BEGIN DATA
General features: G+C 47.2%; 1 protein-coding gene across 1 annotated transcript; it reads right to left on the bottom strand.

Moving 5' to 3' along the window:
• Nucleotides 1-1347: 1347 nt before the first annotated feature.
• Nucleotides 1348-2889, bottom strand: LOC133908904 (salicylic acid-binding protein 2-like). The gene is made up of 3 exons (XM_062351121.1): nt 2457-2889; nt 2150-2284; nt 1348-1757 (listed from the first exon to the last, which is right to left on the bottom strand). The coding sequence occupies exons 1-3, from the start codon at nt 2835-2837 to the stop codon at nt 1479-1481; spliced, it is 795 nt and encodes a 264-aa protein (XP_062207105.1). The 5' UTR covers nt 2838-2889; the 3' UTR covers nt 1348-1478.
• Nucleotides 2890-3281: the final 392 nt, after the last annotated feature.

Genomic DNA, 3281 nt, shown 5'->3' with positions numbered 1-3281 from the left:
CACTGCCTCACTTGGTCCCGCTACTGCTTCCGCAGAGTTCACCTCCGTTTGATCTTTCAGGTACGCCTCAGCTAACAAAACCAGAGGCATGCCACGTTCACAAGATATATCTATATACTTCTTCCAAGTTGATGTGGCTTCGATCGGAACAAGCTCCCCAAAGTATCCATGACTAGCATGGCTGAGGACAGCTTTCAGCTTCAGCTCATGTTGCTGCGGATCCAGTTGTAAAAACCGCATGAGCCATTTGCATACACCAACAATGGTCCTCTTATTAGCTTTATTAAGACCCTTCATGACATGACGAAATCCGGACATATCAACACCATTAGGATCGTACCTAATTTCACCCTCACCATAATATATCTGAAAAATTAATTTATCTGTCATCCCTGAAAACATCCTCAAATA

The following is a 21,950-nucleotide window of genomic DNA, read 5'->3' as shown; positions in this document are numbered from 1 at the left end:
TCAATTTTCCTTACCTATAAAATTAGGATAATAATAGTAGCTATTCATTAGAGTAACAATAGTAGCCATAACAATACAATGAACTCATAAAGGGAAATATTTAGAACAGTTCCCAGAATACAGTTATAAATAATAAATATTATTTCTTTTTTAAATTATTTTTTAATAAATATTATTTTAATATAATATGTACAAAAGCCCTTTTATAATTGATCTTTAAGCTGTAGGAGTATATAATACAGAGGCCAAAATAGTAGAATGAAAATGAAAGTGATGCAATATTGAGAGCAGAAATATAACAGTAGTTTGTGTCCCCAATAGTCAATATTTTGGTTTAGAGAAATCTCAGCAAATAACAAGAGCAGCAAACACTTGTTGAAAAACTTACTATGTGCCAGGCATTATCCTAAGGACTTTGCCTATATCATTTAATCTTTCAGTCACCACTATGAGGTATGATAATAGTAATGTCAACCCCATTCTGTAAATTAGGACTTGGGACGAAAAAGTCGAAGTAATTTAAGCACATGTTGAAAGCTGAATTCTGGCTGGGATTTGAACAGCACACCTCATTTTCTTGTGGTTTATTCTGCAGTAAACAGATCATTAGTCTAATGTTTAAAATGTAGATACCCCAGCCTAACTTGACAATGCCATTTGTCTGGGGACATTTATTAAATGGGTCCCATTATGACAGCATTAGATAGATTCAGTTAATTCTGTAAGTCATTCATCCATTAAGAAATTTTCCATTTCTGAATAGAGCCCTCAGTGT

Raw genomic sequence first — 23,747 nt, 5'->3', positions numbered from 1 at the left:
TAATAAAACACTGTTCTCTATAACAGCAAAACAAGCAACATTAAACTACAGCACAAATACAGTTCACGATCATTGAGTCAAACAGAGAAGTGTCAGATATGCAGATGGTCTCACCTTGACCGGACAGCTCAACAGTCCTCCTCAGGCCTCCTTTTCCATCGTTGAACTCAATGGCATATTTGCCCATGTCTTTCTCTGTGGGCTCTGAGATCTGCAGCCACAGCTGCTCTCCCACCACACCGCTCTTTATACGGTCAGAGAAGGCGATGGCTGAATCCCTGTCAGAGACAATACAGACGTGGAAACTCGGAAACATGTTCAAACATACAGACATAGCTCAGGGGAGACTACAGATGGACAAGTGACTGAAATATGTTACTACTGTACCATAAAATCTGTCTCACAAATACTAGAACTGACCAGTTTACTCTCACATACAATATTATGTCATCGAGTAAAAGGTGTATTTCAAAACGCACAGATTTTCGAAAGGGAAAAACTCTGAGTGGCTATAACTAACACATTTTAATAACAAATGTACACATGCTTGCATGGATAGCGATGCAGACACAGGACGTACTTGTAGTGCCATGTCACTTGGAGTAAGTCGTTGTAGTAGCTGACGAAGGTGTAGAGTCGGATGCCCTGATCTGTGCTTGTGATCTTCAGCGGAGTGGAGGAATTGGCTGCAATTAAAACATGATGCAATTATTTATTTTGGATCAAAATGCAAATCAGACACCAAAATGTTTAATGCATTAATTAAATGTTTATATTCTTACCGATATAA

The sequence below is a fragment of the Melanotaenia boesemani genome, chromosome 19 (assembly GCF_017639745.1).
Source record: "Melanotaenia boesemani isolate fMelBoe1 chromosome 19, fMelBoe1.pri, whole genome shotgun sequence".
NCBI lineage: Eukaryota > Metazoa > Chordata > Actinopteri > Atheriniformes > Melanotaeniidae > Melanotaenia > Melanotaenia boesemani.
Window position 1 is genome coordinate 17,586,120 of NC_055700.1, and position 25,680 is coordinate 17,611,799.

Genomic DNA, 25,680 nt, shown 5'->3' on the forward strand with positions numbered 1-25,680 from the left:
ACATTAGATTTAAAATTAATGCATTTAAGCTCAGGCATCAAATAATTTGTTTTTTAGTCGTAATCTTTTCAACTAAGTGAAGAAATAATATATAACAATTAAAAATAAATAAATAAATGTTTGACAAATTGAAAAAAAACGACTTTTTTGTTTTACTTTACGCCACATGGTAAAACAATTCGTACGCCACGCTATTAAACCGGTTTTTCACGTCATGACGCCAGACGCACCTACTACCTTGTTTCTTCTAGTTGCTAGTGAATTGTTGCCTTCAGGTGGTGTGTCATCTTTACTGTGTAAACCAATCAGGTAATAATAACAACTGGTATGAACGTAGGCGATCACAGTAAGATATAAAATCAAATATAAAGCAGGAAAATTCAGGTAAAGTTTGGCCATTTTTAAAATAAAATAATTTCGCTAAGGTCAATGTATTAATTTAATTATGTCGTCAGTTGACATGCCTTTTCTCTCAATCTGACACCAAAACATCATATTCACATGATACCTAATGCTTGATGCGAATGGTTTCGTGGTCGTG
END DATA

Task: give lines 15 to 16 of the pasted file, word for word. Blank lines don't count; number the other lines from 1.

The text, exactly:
Window position 1 is genome coordinate 17,586,120 of NC_055700.1, and position 25,680 is coordinate 17,611,799.

Genomic DNA, 25,680 nt, shown 5'->3' on the forward strand with positions numbered 1-25,680 from the left: